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Group: Nobel winner's family may not get to see him before award

By the CNN Wire Staff
Liu Xiaobo (L) and his wife Liu Xia pose for a photograph in Beijing, 22 October 2002.
Liu Xiaobo (L) and his wife Liu Xia pose for a photograph in Beijing, 22 October 2002.
  • NEW: Two attorneys said they've been barred from leaving
  • Lawmakers will rally in Hong Kong to call for Liu's release
  • Britain said it will send its ambassador to awards ceremony

Beijing, China (CNN) -- The family of Nobel Peace Prize winner Liu Xiaobo may not be able to visit him in prison before the awards ceremony in December, a human rights group said Wednesday.

Liu's brother recently applied to visit him in prison, but could not reach the prison staff, said the Hong Kong-based Information Center for Human Rights and Democracy.

Also, Liu told his wife during a prison visit last month that he would soon send letters to family members. But the family has not received any mail from him, the center said.

The center -- a one-man operation by a former student activist who fled China in 1989 -- monitors human rights abuses in the Chinese mainland.

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Liu's brother, Liu Xiaoxuan, said he has a valid passport that would allow him to travel to Oslo, Norway, for the awards ceremony on December 10. But his workplace told him not to attend, according to the center.

The Nobel Committee outraged Beijing last month when it chose Liu, who co-authored Charter 08, a petition calling for political reform. Liu is serving an 11-year sentence for inciting subversion of state power.

The Chinese government condemned the Nobel Committee for honoring Liu, calling him a criminal.

After Liu's win, Chinese police briefly detained or put under house arrest several Liu supporters and other activists, including his wife, Liu Xia, the China Human Rights Defender said.

Mo Shaoping and Shang Baojun, attorneys who have represented Liu, said they have been barred from leaving China, and there is speculation that police are stopping them from attending the award ceremony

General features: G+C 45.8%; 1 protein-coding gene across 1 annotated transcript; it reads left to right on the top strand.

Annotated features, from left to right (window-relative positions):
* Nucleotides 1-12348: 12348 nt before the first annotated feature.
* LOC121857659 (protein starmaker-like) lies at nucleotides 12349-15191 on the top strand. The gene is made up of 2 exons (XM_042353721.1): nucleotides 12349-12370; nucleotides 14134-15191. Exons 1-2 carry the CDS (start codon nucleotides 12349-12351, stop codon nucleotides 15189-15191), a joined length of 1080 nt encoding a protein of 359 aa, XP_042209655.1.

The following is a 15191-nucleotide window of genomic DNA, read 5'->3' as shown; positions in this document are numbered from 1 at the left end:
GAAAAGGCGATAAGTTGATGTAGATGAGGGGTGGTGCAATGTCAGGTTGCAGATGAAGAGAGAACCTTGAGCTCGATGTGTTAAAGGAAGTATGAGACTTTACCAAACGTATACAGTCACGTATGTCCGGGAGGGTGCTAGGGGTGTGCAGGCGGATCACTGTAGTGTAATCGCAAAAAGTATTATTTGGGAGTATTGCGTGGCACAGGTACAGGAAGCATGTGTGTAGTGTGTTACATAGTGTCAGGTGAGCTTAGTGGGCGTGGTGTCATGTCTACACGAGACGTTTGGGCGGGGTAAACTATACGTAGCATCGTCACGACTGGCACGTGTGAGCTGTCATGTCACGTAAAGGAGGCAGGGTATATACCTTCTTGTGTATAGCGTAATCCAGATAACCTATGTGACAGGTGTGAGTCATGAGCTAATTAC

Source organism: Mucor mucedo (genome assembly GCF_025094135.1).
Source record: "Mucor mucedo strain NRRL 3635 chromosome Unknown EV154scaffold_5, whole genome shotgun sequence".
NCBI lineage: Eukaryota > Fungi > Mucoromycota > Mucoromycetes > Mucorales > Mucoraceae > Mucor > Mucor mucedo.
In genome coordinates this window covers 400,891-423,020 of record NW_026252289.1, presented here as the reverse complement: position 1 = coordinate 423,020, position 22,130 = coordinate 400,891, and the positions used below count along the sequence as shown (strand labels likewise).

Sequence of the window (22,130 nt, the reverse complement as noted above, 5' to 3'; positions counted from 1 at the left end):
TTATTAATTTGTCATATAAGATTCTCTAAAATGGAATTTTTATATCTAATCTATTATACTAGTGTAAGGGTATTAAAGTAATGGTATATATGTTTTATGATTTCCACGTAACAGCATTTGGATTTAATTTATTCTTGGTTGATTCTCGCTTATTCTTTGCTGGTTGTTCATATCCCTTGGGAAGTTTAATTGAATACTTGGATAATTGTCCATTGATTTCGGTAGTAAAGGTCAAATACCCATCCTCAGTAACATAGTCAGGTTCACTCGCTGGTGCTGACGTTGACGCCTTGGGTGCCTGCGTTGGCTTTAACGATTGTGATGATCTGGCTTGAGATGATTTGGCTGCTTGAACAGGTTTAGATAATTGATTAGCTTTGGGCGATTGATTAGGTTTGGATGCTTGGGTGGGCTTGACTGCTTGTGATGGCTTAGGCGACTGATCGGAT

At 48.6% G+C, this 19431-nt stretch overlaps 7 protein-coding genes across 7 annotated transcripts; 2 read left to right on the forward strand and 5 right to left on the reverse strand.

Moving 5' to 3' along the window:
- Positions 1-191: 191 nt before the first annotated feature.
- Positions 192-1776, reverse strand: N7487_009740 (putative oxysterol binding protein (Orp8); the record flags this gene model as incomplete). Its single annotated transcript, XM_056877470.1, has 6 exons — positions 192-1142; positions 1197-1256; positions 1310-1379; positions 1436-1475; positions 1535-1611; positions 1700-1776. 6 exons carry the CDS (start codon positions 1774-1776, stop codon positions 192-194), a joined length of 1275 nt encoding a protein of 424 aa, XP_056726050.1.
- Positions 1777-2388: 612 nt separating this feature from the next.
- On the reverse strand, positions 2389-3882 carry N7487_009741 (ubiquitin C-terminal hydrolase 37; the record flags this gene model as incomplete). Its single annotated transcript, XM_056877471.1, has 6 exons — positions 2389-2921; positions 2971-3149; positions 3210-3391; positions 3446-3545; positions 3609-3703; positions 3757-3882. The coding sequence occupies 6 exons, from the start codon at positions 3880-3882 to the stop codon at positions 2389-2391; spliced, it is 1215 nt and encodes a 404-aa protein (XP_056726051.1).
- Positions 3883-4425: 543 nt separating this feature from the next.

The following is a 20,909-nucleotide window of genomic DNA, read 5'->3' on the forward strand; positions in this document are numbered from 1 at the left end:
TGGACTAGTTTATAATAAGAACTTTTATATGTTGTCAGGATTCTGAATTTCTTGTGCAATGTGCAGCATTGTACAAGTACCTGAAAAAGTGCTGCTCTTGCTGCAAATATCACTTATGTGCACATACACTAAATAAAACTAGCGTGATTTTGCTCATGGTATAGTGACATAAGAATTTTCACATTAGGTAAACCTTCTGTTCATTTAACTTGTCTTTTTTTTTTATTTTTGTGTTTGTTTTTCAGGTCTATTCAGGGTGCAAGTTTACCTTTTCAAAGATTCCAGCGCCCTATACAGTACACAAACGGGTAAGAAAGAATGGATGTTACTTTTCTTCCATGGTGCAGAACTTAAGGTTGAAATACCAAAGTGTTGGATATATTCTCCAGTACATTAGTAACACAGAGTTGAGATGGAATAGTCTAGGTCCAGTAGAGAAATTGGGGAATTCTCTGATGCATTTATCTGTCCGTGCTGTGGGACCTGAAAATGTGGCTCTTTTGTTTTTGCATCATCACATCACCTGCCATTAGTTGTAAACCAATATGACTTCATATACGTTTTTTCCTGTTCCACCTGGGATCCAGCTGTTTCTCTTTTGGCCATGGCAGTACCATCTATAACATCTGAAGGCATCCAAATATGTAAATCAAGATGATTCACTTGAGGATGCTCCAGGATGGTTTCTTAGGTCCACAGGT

Mo said he was stopped by police ahead of a trip to London for an International Bar Association academic seminar and authorities said his traveling would "endanger national security." Shang was unable to get an entrance-exit permit.

"If the speculation is true, the Chinese government is overactive," Mo said, "and the charge of 'endangering the national security' is also groundless."

"The reaction of Chinese government is very unwise, which shows a lack of tolerance of a big country, and also a lack of politicians' wit. The government can show their disagreement with Liu's winning, but it cannot restrict freedom of its citizens, which is against its own law. This shows a very negative image of China in the international society. China should not be against the mainstream value in international society," Mo said.

On Saturday, several lawmakers in Hong Kong plan to rally to demand the release of Liu.

The lawmakers will hold their demonstration in Macau during a visit by China's premier, Wen Jiabao, said the Hong Kong Alliance in Support of Patriotic Democratic Movements of China.

In naming Liu as the 2010 winner, the Nobel Committee said: "Over the past decades, China has achieved economic advances to which history can hardly show any equal. The country now has the world's second-largest economy; hundreds of millions of people have been lifted out of poverty. Scope for political participation has also broadened. China's new status must entail increased responsibility."

Meanwhile, Britain on Wednesday said it will send a representative to Oslo for the awards ceremony.

'It is the normal practice for the British ambassador to Norway to attend the Nobel Peace Prize ceremony and the ambassador intends to attend this year," the British foreign office said.

A day earlier, the French foreign ministry said France too will send someone to to the ceremony, despite pressure from China not to honor Liu.